Asiatic Jasmine asa Jasmine Minima
- Asiatic Jasmine aka Jasmine Minima
- Low water required
- Full to partial sun
- Usually seen 8-12 inches tall
- Does not flower
- Not native
Asiatic jasmine (aka Jasmine Minima) has been grown as a ground cover in Florida landscapes for decades. It’s not a grass, but a multi-stem, vine-like woody plant. Asiatic jasmine is a true ground cover, & its numerous prostrate stems and leaves eventually blanket the ground forming a thick mat. Asiatic jasmine does not produce a noticeable flower, and cannot be grown from seed. Like many landscape plants, it is propagated by rooting stem cuttings.
Asiatic jasmine has few pest or disease problems, and rarely, if ever, requires pesticides. Occasional leaf spots caused by Cercospora have been observed, but the level of damage is rarely significant. When used as a turf replacement, Asiatic jasmine will perform best with minimal water and fertilization inputs. Once established, Asiatic jasmine requires no irrigation with normal rainfall. In extreme droughts, once monthly irrigation is suggested if no rainfall occurs.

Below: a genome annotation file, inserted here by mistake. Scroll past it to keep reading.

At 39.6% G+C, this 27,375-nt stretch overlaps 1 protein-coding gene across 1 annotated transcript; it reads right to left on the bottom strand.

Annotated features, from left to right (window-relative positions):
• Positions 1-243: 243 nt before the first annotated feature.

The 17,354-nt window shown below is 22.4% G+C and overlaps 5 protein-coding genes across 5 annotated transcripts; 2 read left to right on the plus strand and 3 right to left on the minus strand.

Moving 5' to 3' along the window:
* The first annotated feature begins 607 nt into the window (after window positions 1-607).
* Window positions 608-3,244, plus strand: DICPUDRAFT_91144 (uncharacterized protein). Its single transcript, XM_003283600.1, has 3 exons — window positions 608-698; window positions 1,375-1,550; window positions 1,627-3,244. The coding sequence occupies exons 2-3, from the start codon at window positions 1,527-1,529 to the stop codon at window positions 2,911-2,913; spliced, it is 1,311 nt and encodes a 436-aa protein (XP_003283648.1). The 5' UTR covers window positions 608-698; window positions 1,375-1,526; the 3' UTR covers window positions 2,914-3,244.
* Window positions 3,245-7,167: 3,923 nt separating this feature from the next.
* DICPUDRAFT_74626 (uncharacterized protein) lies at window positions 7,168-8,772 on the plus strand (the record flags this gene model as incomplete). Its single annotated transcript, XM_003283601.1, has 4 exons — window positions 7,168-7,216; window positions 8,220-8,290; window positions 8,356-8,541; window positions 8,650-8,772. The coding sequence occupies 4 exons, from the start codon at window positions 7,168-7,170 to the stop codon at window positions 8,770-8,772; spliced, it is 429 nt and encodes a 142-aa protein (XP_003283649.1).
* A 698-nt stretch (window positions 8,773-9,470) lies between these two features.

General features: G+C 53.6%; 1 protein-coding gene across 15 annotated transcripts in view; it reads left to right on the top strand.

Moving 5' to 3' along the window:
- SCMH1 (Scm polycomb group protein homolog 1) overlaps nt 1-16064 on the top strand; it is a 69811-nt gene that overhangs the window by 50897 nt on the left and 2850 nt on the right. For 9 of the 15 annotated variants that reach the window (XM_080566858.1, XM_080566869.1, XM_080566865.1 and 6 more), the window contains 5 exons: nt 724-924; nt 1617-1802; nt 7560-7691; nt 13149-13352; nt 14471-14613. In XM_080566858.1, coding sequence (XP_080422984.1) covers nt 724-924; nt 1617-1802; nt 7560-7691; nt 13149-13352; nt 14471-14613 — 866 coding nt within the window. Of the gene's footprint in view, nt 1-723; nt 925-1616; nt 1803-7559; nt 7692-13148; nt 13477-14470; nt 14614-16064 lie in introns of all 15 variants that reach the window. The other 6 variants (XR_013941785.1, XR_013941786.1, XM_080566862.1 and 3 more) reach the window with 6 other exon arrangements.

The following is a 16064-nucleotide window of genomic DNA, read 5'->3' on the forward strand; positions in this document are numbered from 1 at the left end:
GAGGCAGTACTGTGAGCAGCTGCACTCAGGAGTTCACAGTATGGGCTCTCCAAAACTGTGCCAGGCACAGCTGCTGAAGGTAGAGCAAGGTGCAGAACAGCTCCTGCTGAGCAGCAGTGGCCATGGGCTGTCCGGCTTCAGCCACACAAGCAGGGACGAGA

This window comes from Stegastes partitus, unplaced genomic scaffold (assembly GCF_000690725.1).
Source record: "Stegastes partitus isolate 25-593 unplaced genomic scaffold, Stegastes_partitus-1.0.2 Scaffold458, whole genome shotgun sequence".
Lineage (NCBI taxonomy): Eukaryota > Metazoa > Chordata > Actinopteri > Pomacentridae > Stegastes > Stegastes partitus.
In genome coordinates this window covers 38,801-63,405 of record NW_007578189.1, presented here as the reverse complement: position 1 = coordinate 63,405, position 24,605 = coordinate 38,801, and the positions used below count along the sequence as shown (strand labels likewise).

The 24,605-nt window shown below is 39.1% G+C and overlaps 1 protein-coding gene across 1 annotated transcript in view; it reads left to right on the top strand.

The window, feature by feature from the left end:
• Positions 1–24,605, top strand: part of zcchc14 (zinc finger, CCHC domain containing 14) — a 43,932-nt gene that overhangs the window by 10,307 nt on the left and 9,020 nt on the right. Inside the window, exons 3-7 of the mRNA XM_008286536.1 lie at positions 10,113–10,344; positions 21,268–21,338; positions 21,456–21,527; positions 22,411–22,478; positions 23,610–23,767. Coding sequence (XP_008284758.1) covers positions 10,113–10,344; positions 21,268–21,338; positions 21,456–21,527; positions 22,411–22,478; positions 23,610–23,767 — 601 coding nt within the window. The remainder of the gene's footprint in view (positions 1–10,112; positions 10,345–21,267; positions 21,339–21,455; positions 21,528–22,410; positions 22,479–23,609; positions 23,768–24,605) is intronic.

Due to its prostrate growth form, Asiatic jasmine does not have to be mowed, although it is highly recommended that it be mowed once a year as new growth begins to occur in late winter. It should be mowed at the highest mower setting, preferably 3 to 4 inches. Mow the green foliage, but it will quickly return in a couple of weeks as buds break dormancy and grow. When it is not actively growing, Asiatic jasmine is very tolerant of Round Up herbicide applications. It can be sprayed with a low rate (1 oz per gallon) to kill any weeds and not be damaged, although once plants are established, weeds are rarely a problem.